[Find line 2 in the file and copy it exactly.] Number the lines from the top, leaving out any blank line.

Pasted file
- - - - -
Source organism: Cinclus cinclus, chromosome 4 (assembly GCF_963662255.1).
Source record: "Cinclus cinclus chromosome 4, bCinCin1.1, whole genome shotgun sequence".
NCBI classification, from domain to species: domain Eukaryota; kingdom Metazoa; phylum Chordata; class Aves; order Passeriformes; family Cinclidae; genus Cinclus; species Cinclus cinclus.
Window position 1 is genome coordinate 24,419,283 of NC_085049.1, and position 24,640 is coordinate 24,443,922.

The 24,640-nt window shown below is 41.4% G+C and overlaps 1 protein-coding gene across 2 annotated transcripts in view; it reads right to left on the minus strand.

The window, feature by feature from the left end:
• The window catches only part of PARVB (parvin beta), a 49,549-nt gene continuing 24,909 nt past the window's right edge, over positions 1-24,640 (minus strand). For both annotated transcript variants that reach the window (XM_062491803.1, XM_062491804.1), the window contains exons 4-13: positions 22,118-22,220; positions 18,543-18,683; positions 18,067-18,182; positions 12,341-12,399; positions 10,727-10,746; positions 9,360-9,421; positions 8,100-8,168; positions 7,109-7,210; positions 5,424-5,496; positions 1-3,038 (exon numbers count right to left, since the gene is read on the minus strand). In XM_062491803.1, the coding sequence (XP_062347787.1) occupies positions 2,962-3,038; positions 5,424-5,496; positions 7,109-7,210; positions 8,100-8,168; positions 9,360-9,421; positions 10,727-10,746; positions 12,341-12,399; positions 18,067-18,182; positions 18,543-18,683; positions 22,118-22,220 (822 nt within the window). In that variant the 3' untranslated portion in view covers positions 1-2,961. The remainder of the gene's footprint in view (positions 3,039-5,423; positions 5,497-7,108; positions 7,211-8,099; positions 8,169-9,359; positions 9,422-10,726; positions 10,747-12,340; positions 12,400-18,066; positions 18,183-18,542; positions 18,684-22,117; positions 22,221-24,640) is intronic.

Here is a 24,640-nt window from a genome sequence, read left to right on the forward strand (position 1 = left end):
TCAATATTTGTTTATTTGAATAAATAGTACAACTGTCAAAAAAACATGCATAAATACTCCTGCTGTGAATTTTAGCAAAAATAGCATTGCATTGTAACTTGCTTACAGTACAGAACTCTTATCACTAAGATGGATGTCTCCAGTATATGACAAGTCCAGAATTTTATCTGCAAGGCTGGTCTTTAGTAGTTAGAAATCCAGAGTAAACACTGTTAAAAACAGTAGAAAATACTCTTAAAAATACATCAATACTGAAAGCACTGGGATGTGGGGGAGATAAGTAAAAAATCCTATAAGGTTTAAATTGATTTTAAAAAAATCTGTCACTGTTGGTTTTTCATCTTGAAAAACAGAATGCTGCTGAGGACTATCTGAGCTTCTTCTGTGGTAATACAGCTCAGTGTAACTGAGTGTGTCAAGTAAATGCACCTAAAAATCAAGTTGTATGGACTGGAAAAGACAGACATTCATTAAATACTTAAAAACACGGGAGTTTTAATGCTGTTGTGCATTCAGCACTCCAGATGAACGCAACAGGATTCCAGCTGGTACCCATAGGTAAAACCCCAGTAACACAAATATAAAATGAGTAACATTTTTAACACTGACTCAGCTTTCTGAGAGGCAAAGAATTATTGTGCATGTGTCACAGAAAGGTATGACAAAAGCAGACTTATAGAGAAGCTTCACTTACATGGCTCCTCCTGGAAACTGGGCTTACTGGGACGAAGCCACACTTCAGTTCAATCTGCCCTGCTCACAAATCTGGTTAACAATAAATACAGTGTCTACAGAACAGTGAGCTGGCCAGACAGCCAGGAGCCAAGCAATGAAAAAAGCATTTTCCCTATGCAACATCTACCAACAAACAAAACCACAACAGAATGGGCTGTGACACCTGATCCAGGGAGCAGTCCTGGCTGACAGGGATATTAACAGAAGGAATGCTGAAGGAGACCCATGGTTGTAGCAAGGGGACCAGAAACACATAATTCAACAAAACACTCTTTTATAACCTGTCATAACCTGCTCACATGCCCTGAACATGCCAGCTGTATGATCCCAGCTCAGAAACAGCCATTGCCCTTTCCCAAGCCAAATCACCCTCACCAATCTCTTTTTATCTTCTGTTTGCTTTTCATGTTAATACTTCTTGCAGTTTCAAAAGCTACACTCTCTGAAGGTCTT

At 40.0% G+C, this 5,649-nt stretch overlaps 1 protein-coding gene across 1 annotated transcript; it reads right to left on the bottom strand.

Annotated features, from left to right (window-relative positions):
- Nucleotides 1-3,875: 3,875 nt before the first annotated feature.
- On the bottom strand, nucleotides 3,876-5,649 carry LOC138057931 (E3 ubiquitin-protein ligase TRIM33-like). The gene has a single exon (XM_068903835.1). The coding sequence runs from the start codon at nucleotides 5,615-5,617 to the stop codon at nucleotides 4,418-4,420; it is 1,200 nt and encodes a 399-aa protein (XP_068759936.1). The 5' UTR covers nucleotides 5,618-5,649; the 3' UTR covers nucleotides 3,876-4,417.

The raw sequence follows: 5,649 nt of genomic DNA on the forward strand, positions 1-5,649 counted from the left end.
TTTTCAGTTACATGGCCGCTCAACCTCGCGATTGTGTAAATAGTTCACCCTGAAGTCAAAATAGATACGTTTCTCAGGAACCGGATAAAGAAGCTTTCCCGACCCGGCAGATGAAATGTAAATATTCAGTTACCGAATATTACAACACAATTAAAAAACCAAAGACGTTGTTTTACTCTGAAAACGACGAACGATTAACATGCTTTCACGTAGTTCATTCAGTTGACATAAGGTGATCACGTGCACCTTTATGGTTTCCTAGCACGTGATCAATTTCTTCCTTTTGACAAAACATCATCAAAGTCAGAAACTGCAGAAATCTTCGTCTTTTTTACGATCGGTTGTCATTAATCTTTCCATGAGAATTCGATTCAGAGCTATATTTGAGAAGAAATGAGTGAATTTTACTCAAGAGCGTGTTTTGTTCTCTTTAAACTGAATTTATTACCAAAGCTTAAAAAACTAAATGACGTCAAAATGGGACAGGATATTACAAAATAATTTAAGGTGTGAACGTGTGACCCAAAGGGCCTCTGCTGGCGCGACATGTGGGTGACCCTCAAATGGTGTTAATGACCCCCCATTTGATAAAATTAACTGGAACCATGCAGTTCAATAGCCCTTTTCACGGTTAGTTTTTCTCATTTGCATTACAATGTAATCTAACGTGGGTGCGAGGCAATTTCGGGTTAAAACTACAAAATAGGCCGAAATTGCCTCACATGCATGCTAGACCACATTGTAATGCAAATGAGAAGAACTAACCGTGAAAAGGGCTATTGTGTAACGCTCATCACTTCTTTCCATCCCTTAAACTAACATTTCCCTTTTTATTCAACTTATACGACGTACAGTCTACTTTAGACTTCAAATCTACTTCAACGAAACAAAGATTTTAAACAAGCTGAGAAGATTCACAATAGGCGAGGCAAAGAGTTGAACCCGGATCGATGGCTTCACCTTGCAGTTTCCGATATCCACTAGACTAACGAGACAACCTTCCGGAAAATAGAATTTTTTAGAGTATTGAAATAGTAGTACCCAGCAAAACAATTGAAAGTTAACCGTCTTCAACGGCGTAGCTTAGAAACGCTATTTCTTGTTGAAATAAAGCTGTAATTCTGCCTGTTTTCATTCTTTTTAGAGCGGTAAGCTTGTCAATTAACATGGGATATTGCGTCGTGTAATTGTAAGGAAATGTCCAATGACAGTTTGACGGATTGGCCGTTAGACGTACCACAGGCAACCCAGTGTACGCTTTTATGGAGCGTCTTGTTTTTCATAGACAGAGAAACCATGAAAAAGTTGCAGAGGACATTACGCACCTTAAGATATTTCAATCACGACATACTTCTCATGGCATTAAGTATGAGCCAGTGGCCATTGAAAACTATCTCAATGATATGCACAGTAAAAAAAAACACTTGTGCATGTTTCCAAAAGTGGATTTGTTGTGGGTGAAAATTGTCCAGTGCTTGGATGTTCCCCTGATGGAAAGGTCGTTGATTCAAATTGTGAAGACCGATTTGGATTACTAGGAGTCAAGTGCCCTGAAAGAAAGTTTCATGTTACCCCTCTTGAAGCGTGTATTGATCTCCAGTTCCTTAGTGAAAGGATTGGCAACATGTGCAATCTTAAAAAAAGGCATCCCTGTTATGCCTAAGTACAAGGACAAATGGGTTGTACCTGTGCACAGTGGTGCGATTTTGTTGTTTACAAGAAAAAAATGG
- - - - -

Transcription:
Source record: "Cinclus cinclus chromosome 4, bCinCin1.1, whole genome shotgun sequence".